top of page

Russia Restrictions on European Natural Gas Lead to High Prices in U.S.

Effects of the war in Ukraine are reaching American soil. Now, just over six months since Russia invaded the Ukraine, U.S. natural gas prices are rising to new highs. As the fighting ravaged cities in the Ukraine, Russia has employed alternative tactics to advance its mission using resource control. Though Russia has not fully halted natural gas imports into Europe, it has cut supplies to many EU states, while others have enacted embargos against the Russian fuel. In response, the U.S. moved to fill the unmet demand for natural gas in Europe, and ramped up liquefied natural gas (LNG) exports to Europe. Though new supplies of gas have made it to Europe, Russia continues to severely restrict the amount of gas into Europe, mostly through Germany. Now, Russia has announced that there will be “unscheduled maintenance” on the Nord Stream 1 pipeline, a key piece of infrastructure used to transport natural gas from Russia into Germany through the Baltic Sea. The maintenance will take place over three days, and all movement of natural gas through the pipeline will be suspended for those days. The shutdown spurred fears of Russia cutting all exports as an act of retaliation against the EU’s position on the Ukraine invasion. News of the maintenance hit already elevated natural gas futures hard, with prices soaring to roughly $10/MMBtu. For reference, natural gas prices at the Henry Hub in August 2021 were $4.07/MMBtu. Year over year, natural gas prices have risen by over 150 percent. Prices are not the only concern at the moment, as storages in both importing and exporting nations are emptying. European storages were expected to meet targeted levels at the beginning of this month, largely due to US imports, but are now in question given the shutdown of the Nord Stream 1. In the U.S., natural gas storages are starting to dwindle as well. According to Bloomberg, domestic supplies are 10 percent less than expected levels this year. At the same time, the U..S became the world’s largest exporter of LNG. The culmination of all of these realities creates new concerns in the U.S. about natural gas prices in the coming home heating months. With natural gas futures at their highest levels since 2008, low domestic supplies, and no end to the conflict in sight, it is likely that Americans will be spending more on natural gas utilities in the coming months.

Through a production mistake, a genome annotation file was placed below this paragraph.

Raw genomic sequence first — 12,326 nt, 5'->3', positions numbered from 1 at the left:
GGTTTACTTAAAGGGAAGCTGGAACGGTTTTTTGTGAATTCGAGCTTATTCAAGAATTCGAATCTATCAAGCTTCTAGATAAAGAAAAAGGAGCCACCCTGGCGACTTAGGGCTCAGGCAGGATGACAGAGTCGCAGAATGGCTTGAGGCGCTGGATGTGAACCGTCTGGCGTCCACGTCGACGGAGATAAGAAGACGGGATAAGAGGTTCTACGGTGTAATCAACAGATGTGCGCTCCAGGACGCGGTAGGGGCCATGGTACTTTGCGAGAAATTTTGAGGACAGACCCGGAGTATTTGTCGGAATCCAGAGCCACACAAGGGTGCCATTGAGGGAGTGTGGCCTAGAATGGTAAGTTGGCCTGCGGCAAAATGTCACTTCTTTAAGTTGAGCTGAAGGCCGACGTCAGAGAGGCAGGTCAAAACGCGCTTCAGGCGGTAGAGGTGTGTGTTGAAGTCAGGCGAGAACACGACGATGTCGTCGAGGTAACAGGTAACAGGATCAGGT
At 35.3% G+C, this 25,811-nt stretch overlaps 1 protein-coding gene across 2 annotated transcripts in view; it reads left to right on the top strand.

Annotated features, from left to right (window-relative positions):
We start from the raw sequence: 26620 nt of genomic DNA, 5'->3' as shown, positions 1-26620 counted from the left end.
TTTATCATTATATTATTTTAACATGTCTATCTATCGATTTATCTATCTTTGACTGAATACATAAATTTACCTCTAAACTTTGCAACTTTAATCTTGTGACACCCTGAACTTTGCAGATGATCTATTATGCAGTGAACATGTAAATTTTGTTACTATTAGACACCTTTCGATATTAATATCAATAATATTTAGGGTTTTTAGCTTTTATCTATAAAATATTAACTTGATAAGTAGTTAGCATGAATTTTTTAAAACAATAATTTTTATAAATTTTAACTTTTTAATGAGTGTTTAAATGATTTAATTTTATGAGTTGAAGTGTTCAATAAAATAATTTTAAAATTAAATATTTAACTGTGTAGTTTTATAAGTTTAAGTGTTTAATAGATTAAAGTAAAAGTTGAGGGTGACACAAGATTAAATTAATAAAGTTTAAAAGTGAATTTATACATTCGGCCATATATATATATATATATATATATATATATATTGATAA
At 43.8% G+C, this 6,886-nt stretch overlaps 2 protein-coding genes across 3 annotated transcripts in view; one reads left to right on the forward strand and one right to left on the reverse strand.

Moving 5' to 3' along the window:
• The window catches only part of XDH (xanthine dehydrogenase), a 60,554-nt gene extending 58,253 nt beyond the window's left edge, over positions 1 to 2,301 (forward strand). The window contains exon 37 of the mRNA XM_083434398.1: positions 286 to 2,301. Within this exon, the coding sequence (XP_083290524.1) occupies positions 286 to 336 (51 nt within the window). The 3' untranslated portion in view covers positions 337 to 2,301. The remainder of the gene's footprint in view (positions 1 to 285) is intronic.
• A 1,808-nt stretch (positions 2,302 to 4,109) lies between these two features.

19 views0 comments


bottom of page